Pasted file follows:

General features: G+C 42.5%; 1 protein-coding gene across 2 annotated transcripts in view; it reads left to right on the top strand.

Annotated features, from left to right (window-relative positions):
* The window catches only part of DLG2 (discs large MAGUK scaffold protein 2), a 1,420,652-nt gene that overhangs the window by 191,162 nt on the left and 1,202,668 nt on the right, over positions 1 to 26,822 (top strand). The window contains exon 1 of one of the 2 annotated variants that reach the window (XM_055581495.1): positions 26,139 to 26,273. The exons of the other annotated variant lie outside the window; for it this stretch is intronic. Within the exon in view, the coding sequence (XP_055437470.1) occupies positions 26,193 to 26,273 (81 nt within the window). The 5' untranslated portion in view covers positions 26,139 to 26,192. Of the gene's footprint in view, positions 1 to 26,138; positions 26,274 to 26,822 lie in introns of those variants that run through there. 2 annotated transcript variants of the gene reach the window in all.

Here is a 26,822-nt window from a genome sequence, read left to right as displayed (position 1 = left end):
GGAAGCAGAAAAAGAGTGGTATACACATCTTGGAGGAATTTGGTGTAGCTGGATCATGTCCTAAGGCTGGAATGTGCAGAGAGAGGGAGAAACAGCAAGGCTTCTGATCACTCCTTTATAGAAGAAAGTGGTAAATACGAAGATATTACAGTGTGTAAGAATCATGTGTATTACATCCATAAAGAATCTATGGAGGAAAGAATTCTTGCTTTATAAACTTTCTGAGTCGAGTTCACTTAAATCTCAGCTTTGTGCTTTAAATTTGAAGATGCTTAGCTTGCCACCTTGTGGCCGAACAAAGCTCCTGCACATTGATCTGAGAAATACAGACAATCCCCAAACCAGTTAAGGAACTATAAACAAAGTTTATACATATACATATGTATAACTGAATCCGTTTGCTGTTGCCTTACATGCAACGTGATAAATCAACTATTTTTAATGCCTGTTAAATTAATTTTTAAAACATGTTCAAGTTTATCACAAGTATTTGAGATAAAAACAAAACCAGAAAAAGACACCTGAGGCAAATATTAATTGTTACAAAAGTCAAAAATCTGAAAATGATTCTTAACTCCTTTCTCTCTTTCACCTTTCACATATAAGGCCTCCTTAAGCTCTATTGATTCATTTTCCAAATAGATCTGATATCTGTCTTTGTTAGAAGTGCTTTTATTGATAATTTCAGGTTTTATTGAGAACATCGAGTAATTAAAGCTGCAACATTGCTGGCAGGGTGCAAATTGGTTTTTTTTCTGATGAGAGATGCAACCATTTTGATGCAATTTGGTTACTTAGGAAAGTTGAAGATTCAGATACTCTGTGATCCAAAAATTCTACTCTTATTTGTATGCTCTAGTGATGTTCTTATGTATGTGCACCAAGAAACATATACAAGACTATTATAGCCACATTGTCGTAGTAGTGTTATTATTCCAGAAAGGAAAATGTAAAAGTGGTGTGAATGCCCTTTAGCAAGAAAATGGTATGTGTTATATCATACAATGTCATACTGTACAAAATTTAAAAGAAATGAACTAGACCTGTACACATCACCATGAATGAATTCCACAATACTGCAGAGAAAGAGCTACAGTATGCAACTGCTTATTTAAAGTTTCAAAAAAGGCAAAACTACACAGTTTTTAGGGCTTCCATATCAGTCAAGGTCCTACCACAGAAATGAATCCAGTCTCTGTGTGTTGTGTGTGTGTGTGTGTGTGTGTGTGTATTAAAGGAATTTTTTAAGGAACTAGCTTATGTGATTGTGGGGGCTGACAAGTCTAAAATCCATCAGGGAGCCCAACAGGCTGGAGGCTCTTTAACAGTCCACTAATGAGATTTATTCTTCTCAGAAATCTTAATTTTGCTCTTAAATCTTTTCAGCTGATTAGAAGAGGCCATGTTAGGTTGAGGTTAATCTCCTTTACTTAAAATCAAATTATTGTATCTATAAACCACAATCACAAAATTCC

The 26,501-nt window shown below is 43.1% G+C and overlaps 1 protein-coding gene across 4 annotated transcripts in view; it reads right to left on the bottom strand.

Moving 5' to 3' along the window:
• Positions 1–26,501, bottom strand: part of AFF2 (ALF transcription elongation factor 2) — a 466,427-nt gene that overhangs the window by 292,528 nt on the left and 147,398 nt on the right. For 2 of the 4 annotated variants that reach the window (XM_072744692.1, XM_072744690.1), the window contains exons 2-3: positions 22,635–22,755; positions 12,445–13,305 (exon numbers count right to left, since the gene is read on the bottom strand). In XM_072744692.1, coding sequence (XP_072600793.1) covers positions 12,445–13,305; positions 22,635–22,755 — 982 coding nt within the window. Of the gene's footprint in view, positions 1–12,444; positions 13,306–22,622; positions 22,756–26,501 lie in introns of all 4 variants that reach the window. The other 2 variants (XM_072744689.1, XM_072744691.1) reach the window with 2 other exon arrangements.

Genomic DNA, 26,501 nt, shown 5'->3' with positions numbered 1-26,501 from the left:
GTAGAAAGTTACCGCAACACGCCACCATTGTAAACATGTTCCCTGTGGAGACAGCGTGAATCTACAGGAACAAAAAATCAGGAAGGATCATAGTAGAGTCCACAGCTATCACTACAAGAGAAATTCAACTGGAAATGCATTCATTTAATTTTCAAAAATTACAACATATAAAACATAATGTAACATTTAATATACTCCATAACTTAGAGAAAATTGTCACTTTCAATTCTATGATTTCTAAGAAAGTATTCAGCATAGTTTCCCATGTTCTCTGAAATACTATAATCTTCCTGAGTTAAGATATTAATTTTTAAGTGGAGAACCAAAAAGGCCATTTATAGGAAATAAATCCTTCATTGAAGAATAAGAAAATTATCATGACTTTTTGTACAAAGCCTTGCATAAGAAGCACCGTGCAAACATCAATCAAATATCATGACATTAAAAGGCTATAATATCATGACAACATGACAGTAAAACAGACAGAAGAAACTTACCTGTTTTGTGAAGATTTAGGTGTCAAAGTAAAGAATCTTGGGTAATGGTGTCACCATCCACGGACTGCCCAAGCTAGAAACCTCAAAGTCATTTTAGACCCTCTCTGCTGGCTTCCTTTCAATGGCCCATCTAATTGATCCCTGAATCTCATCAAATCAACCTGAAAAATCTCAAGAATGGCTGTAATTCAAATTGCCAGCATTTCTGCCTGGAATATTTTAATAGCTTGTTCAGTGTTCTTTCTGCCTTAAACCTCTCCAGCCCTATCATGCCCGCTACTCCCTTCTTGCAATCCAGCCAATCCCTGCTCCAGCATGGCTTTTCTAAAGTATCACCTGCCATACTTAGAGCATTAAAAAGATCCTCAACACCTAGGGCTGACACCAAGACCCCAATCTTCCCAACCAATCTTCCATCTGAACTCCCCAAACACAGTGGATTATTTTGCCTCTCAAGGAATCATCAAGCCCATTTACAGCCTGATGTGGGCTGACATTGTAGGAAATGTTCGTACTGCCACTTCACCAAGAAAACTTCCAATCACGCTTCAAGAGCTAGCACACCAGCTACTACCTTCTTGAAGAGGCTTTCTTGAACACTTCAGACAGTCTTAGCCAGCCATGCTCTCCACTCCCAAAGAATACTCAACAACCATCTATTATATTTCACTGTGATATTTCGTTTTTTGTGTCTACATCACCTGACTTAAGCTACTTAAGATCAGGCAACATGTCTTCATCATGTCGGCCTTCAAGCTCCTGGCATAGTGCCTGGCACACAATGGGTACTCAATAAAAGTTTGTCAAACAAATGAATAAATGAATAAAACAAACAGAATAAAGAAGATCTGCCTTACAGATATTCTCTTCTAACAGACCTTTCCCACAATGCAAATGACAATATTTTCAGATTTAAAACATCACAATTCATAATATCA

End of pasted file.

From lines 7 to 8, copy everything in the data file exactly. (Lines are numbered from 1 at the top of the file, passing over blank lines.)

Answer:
Moving 5' to 3' along the window:
• Positions 1–26,501, bottom strand: part of AFF2 (ALF transcription elongation factor 2) — a 466,427-nt gene that overhangs the window by 292,528 nt on the left and 147,398 nt on the right. For 2 of the 4 annotated variants that reach the window (XM_072744692.1, XM_072744690.1), the window contains exons 2-3: positions 22,635–22,755; positions 12,445–13,305 (exon numbers count right to left, since the gene is read on the bottom strand). In XM_072744692.1, coding sequence (XP_072600793.1) covers positions 12,445–13,305; positions 22,635–22,755 — 982 coding nt within the window. Of the gene's footprint in view, positions 1–12,444; positions 13,306–22,622; positions 22,756–26,501 lie in introns of all 4 variants that reach the window. The other 2 variants (XM_072744689.1, XM_072744691.1) reach the window with 2 other exon arrangements.